Estate Planning Blog Articles

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Are CDs Good for My Estate Plan?

Certificates of deposit (CDs) are a low-risk way of saving funds for the short term and earning a modest return on it. When you take out a standard CD, your bank or credit union guarantees that they will pay you a set return on your money. In exchange, you agree to leave your money untouched in the account.

Investopedia’s recent article, “Can You Bypass Probate With CDs?” says that because CDs are a low-risk, time-constrained investment, they’re popular among seniors and often form part of inheritance settlements. When the owner of a CD passes away, it can be inherited in one of three ways. Therefore, it’s a way to pass on money without the CD going through probate.

CDs are treated like any other account as far as inheritance. While probate is frequently used to decide who will inherit particular assets after someone dies, other ways of passing on accounts can be much simpler and less expensive than probate.

There are three common ways to inherit property; only one involves probate. First, some property is jointly owned, passing directly to the co-owner without probate. This applies to joint accounts (including joint CDs) and real estate owned jointly.

The second category is contract property, like life insurance, retirement accounts and non-retirement accounts with beneficiaries designated upon death. These designations override instructions in the will and pass outside of probate directly to the named beneficiary. These accounts are often designated as payable on death (POD) or transfer on death (TOD). It is possible to add this designation to your CD account.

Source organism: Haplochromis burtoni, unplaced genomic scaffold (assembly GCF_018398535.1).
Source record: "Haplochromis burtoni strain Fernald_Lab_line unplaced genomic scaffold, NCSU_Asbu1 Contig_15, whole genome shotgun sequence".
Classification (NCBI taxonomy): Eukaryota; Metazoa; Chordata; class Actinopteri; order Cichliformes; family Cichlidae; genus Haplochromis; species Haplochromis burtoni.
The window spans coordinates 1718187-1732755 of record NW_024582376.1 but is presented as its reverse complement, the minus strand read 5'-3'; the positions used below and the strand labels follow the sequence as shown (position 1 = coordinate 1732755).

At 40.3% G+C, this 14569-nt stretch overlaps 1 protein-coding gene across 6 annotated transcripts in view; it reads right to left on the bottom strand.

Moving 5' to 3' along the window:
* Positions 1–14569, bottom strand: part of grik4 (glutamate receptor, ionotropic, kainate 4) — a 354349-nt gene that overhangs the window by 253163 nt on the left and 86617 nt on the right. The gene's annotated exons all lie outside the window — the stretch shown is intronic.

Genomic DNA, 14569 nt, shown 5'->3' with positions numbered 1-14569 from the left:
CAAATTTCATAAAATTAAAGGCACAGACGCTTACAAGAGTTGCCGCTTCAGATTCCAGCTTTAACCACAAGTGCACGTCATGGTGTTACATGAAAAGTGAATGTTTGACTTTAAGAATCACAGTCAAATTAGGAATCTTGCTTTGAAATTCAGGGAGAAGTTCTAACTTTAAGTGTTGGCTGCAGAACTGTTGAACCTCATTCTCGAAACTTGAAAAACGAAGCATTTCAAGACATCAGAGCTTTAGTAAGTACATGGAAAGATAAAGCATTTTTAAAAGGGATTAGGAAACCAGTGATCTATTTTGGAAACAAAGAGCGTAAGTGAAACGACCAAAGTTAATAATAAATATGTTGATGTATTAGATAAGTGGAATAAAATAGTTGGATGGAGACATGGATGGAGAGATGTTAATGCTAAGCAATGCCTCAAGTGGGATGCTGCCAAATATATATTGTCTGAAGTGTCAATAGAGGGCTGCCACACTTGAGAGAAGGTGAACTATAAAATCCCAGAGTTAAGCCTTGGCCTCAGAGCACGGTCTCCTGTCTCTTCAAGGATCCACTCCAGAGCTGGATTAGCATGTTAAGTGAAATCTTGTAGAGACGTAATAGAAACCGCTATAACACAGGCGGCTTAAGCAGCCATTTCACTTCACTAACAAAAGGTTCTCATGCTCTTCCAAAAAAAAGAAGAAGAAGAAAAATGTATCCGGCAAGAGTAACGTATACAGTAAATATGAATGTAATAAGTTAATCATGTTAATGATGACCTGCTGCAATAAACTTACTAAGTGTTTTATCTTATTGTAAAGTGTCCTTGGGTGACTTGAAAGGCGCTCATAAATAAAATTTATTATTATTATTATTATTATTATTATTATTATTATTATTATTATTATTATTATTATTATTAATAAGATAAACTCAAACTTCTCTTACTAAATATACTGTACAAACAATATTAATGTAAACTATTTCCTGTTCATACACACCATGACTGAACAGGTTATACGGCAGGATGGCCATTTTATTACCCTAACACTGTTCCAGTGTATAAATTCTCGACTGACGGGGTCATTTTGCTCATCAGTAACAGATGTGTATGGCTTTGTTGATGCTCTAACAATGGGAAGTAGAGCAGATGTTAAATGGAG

The third category is everything else. All property not covered above will generally have to go through probate.

If you want to avoid probate for the money you hold in your CD, there are two options available to you—you can either add a payable-on-death (POD) beneficiary to your account or hold it as a joint account. CDs can be held as joint accounts. However, the rules vary by state. In some states, if one joint account owner passes away, the other owner is automatically given full ownership of the account. If you inherit a CD in this way, it will typically continue to run in the way it was before. Once it reaches maturity, you can close it and withdraw the funds. In other states, if the joint owner of a bank account dies, the funds are divided between the surviving owner and the estate of the deceased.

Some CD accounts allow the owner to name a payable-on-death (POD) beneficiary. If the account owner dies, this person will automatically inherit the funds in a CD. These banks may terminate a CD when the account owner dies and allow the POD beneficiary immediate access to these funds. Other institutions will make them wait until the CD reaches maturity. In either case, the CD won’t have to go through probate.

Reference: Investopedia (August 23, 2022) “Can You Bypass Probate With CDs?”

Is It Better to Inherit Stock or Cash?

To make an inheritance even more advantageous for heirs, it’s a good idea to streamline accounts and simplify what you own before you die, eliminating some complications during a very emotional time. The next three decades will see a massive transfer of wealth from one generation to the next, says a recent article “6 of the Best Assets to Inherit” from Kiplinger. If you might be among those leaving inheritances to loved ones, there are steps you can take to prevent emotional and even family-destroying fights resulting from problematic assets.